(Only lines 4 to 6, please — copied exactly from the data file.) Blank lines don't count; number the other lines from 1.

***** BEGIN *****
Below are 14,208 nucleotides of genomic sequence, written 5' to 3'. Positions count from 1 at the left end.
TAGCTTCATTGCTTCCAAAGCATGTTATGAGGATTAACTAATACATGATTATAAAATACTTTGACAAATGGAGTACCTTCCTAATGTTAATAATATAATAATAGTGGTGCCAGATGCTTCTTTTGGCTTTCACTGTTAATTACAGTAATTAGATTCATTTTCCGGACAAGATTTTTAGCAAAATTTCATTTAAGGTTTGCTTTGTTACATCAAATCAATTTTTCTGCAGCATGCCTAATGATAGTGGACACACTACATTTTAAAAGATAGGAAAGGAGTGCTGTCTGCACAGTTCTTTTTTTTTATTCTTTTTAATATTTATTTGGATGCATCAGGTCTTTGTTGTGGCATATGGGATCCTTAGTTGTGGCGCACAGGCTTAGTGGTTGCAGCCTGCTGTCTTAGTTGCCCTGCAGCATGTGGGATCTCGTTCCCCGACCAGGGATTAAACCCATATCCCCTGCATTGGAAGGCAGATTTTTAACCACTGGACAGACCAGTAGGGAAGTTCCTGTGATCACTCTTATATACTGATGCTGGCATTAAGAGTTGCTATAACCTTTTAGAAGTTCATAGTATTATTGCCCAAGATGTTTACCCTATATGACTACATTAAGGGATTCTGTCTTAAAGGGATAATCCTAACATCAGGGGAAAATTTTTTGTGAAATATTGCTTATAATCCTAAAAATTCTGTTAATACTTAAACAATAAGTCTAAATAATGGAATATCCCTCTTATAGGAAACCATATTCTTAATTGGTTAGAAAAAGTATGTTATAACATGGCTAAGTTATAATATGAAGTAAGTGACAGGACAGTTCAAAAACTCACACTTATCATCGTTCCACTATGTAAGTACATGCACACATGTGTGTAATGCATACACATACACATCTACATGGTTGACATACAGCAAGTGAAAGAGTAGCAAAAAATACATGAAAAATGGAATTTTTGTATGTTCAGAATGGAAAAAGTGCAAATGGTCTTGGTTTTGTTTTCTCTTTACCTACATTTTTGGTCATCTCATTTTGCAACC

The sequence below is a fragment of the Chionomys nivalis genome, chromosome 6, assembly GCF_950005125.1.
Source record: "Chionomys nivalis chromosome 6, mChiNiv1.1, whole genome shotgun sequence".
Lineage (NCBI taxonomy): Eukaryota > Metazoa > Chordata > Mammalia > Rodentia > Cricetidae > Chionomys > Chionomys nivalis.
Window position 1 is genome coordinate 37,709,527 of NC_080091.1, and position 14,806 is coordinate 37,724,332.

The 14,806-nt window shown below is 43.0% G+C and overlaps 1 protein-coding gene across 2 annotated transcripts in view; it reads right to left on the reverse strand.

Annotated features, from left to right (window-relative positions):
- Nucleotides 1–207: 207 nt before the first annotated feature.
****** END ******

Source record: "Chionomys nivalis chromosome 6, mChiNiv1.1, whole genome shotgun sequence".
Lineage (NCBI taxonomy): Eukaryota > Metazoa > Chordata > Mammalia > Rodentia > Cricetidae > Chionomys > Chionomys nivalis.
Window position 1 is genome coordinate 37,709,527 of NC_080091.1, and position 14,806 is coordinate 37,724,332.